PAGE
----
Hacked Gadgets Forum

January 14, 2008

Surface Mount Soldering Tutorial

at 2:06 pm. Filed under DIY Hacks, Electronic Hacks

If you are thinking of doing some surface mount like AnotherHackMember has just done. This Surface Mount Soldering Tutorial video at Curious Inventor is a must watch. Have a look at the other information that is available at this site to understand other areas of soldering and board repair.

“video demonstrating Surface Mount Soldering with inexpensive equipment. Includes soldering of a 603 resistor, PLCC, 44 pin QFP, 208 pin fine-pitch QFP, desoldering using hot air and ChipQuik®, and prototyping with SchmartBoards”

Thanks for the tip David!

 


 

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6 Responses to “Surface Mount Soldering Tutorial”

  1. Andres Says:

    wow thats great, is good to know

  2. Seek Says:

    Excellent tutorial ! I remember we had to do that with a friend with a FPGA but we weren’t soldering masters, we did it the hard way, without flux, one pin after another under the microscope. It took an hour to solder the whole chip + another hour to remove the shortcuts… Damn, this would have been fast if we had known your method !

  3. Don Says:

    So far, I haven’t found “exactly” what I am looking for. I’m looking for guidance on soldering edge-connectors. My google search “edge connector and soldering” brought me to hackedgadgets. I have training and some experience in soldering, but our washer is down and I need to resolder (tin?) the edge connector to the CCU board. I’ve never had to do this before and just wanted to find some guidance. Surprisingly, there weren’t many hits, but thanks to hackedgadgets, I think I’m on the right path.

  4. Alan Parekh Says:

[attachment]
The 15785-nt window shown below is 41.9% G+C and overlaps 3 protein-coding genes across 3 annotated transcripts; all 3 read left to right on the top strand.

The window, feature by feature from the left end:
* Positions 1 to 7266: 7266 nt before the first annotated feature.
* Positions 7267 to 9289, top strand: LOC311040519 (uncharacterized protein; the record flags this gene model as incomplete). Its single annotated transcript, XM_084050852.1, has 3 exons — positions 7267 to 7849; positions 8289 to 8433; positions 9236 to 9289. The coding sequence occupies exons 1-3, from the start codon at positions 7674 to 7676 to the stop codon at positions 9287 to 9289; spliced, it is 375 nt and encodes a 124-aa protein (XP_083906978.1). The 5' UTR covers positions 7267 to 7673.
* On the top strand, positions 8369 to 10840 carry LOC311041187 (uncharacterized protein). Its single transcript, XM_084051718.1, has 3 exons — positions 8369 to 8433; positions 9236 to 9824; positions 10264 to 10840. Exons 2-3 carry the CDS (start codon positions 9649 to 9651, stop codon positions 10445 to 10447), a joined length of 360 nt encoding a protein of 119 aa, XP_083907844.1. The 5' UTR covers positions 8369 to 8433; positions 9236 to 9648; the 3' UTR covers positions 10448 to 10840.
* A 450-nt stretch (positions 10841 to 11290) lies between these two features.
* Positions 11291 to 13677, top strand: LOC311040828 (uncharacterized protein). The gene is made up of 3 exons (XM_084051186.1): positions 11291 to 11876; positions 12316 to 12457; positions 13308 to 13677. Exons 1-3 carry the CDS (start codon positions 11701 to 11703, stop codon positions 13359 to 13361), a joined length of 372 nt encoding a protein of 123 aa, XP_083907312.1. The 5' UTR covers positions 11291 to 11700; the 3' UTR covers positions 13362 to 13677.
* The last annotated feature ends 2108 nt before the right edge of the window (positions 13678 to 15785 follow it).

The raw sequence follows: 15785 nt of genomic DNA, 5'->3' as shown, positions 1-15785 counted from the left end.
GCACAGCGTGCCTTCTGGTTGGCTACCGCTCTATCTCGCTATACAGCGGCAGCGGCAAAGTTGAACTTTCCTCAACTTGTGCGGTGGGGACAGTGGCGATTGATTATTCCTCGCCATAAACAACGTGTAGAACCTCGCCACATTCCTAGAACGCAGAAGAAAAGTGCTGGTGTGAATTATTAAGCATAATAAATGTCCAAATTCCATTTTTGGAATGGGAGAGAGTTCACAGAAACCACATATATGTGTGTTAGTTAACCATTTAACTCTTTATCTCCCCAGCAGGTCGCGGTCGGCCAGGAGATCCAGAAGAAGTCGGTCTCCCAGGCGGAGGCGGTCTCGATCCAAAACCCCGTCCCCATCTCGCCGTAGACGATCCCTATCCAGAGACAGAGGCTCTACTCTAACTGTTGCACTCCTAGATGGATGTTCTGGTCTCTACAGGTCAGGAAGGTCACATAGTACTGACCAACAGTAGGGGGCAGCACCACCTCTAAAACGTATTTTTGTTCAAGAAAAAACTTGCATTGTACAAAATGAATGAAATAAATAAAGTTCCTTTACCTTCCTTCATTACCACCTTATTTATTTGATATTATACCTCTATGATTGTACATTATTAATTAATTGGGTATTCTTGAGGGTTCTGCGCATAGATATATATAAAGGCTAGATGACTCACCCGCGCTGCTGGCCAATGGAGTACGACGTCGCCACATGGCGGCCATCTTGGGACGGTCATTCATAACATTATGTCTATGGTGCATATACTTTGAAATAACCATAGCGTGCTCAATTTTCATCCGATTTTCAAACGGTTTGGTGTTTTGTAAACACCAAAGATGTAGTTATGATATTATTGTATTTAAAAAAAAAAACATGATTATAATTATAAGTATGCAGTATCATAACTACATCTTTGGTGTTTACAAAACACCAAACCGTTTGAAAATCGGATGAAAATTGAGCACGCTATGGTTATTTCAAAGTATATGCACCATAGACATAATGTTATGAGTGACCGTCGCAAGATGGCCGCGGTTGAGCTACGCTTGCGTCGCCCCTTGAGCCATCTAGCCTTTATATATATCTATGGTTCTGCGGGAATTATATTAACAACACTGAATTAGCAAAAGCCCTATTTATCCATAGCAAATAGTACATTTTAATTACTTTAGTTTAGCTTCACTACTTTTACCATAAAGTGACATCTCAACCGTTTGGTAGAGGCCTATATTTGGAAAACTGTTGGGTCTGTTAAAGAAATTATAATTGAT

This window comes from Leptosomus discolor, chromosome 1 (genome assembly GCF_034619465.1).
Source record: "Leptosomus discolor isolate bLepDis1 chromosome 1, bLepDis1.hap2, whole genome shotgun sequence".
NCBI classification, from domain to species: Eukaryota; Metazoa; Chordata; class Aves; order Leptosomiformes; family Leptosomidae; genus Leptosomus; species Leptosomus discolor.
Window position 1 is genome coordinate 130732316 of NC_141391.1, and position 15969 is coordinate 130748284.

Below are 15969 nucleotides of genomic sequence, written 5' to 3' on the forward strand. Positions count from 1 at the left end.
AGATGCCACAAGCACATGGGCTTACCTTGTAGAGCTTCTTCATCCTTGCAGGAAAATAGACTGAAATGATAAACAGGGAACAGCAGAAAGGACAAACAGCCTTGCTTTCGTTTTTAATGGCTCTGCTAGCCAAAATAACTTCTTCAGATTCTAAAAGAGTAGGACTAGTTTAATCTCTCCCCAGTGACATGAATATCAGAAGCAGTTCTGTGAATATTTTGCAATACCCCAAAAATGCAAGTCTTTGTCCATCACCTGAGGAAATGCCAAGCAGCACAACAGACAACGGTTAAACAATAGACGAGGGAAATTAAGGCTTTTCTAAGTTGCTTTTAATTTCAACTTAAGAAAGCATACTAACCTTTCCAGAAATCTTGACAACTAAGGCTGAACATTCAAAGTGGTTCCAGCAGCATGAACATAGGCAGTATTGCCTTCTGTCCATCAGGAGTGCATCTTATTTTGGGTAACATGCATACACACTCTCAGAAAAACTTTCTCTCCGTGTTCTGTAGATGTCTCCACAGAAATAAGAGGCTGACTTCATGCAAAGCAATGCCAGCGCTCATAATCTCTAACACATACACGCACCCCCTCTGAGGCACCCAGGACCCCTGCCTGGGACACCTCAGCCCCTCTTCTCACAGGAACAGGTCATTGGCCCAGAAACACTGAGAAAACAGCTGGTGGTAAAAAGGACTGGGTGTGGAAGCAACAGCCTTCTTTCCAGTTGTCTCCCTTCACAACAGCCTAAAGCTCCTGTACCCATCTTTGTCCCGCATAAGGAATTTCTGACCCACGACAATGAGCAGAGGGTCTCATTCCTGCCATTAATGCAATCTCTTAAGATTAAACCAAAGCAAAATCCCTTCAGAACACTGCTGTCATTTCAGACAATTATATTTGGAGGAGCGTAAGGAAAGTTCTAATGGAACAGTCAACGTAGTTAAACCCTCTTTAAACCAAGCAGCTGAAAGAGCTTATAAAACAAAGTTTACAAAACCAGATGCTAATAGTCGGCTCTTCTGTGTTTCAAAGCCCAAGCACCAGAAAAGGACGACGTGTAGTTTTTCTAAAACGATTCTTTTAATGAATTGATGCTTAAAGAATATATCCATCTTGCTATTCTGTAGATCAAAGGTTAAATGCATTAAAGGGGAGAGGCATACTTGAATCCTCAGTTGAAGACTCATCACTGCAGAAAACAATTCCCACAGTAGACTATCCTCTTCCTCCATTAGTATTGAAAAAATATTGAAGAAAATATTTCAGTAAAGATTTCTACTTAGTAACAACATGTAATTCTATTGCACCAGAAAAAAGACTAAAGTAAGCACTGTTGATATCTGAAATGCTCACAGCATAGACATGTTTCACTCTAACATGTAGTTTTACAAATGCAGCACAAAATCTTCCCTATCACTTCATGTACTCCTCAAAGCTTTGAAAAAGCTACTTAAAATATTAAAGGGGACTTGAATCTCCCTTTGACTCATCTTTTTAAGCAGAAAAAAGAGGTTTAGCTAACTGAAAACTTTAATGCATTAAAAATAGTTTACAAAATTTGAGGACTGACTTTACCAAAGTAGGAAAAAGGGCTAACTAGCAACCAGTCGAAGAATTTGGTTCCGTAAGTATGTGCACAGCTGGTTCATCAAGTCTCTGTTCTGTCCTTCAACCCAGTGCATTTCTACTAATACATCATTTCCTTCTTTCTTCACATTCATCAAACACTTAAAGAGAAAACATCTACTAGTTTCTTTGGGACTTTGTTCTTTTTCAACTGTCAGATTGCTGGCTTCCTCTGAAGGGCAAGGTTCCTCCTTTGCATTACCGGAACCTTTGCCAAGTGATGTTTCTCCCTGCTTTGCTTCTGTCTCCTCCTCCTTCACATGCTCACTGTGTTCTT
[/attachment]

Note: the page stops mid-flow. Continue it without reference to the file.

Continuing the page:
Hi Don,

    The connector you have is surface mounted to the PCB and the solder connections are under the device and can’t be accessed from the top surface? If you can see the connections touch them up by reflowing a small amount of fresh solder into them. If they can’t be seen it gets very tricky since you should remove the component, remove the old solder using solder wick, apply new solder paste to the PCB and resolder the component in place.

    The issue is when you remove and replace the existing component. Since you need to apply heat to do that there is a chance of desoldering the surrounding components. I have never done this type of delicate circuit repair before though so there may be a simpler method that I don’t know about.

  5. Don Says:

    Thanks for your reply. I’ve re-soldered the edge-connector and re-installed the CCU board. Our Kenmore Elite, model He4t, washer is working like it did 4 years ago when it was brand new. I “did” apply flux paste and with a toothpick – the soldering points were only about a millimeter apart – and then use what I looks like hair-thin rosin core flux. (I inherited this and the paste from my father, so who knows if you can still even buy it.) The surface mount components looked good, which is reportedly much better than most of these foreign-made boards. By the way, I used denatured alcohol to clean off the flux… This caused a faint, milky discoloration around the contacts. Anyway, thanks for your reply.

  6. Alan Parekh Says:

    Good to hear you got it fixed. Another piece of equipment that escaped the landfill. :)

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